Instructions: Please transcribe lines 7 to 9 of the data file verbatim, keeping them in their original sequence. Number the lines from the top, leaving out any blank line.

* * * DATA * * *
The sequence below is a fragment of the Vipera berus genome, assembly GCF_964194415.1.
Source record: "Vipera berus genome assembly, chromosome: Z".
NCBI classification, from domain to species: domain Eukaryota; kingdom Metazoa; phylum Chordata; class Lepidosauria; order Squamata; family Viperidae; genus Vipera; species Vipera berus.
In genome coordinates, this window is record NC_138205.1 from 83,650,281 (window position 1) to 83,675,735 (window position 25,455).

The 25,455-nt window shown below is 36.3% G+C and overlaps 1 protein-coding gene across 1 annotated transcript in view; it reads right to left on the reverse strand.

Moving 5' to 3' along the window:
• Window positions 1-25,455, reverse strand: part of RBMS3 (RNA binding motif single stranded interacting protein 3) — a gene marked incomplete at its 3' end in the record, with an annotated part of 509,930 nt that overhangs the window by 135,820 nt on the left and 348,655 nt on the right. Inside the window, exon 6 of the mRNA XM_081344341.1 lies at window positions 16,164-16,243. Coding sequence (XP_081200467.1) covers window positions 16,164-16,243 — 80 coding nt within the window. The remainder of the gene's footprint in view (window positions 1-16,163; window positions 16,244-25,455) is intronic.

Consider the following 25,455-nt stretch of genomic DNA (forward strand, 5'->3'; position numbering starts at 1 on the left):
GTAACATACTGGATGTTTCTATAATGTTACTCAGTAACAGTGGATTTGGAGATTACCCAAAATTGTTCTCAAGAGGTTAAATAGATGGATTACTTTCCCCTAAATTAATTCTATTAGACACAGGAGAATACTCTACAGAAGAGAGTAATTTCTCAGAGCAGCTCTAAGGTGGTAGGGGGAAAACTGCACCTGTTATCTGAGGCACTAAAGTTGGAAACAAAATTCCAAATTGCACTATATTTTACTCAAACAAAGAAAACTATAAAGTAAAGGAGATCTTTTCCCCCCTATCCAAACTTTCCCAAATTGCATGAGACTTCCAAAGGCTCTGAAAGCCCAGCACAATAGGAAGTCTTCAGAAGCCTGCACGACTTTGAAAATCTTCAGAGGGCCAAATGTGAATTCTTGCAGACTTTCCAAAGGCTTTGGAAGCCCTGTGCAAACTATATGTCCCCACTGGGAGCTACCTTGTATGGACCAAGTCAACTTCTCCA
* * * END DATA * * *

• Window positions 1-25,455, reverse strand: part of RBMS3 (RNA binding motif single stranded interacting protein 3) — a gene marked incomplete at its 3' end in the record, with an annotated part of 509,930 nt that overhangs the window by 135,820 nt on the left and 348,655 nt on the right. Inside the window, exon 6 of the mRNA XM_081344341.1 lies at window positions 16,164-16,243. Coding sequence (XP_081200467.1) covers window positions 16,164-16,243 — 80 coding nt within the window. The remainder of the gene's footprint in view (window positions 1-16,163; window positions 16,244-25,455) is intronic.

Consider the following 25,455-nt stretch of genomic DNA (forward strand, 5'->3'; position numbering starts at 1 on the left):
GTAACATACTGGATGTTTCTATAATGTTACTCAGTAACAGTGGATTTGGAGATTACCCAAAATTGTTCTCAAGAGGTTAAATAGATGGATTACTTTCCCCTAAATTAATTCTATTAGACACAGGAGAATACTCTACAGAAGAGAGTAATTTCTCAGAGCAGCTCTAAGGTGGTAGGGGGAAAACTGCACCTGTTATCTGAGGCACTAAAGTTGGAAACAAAATTCCAAATTGCACTATATTTTACTCAAACAAAGAAAACTATAAAGTAAAGGAGATCTTTTCCCCCCTATCCAAACTTTCCCAAATTGCATGAGACTTCCAAAGGCTCTGAAAGCCCAGCACAATAGGAAGTCTTCAGAAGCCTGCACGACTTTGAAAATCTTCAGAGGGCCAAATGTGAATTCTTGCAGACTTTCCAAAGGCTTTGGAAGCCCTGTGCAAACTATATGTCCCCACTGGGAGCTACCTTGTATGGACCAAGTCAACTTCTCCA